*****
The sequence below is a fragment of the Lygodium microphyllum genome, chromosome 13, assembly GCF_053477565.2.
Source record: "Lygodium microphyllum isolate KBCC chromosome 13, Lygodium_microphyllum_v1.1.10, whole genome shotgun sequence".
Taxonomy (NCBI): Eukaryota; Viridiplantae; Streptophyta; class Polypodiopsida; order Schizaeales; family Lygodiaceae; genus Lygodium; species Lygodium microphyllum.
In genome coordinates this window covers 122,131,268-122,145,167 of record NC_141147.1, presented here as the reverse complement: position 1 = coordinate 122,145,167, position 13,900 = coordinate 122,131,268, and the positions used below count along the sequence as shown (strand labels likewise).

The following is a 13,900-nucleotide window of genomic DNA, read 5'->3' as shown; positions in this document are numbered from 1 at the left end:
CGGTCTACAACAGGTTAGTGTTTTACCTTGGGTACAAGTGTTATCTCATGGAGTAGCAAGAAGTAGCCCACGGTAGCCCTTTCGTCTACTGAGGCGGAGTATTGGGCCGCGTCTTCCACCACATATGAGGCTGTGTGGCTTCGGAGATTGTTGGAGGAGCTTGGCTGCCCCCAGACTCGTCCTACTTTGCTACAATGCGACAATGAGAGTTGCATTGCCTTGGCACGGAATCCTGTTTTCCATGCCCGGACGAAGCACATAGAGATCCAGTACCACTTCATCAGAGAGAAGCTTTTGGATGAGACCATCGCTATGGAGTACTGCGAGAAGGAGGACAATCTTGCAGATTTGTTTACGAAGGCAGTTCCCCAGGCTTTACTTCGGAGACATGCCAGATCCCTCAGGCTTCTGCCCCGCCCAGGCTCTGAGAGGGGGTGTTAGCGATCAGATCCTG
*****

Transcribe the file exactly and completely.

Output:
The sequence below is a fragment of the Lygodium microphyllum genome, chromosome 13, assembly GCF_053477565.2.
Source record: "Lygodium microphyllum isolate KBCC chromosome 13, Lygodium_microphyllum_v1.1.10, whole genome shotgun sequence".
Taxonomy (NCBI): Eukaryota; Viridiplantae; Streptophyta; class Polypodiopsida; order Schizaeales; family Lygodiaceae; genus Lygodium; species Lygodium microphyllum.
In genome coordinates this window covers 122,131,268-122,145,167 of record NC_141147.1, presented here as the reverse complement: position 1 = coordinate 122,145,167, position 13,900 = coordinate 122,131,268, and the positions used below count along the sequence as shown (strand labels likewise).

The following is a 13,900-nucleotide window of genomic DNA, read 5'->3' as shown; positions in this document are numbered from 1 at the left end:
CGGTCTACAACAGGTTAGTGTTTTACCTTGGGTACAAGTGTTATCTCATGGAGTAGCAAGAAGTAGCCCACGGTAGCCCTTTCGTCTACTGAGGCGGAGTATTGGGCCGCGTCTTCCACCACATATGAGGCTGTGTGGCTTCGGAGATTGTTGGAGGAGCTTGGCTGCCCCCAGACTCGTCCTACTTTGCTACAATGCGACAATGAGAGTTGCATTGCCTTGGCACGGAATCCTGTTTTCCATGCCCGGACGAAGCACATAGAGATCCAGTACCACTTCATCAGAGAGAAGCTTTTGGATGAGACCATCGCTATGGAGTACTGCGAGAAGGAGGACAATCTTGCAGATTTGTTTACGAAGGCAGTTCCCCAGGCTTTACTTCGGAGACATGCCAGATCCCTCAGGCTTCTGCCCCGCCCAGGCTCTGAGAGGGGGTGTTAGCGATCAGATCCTG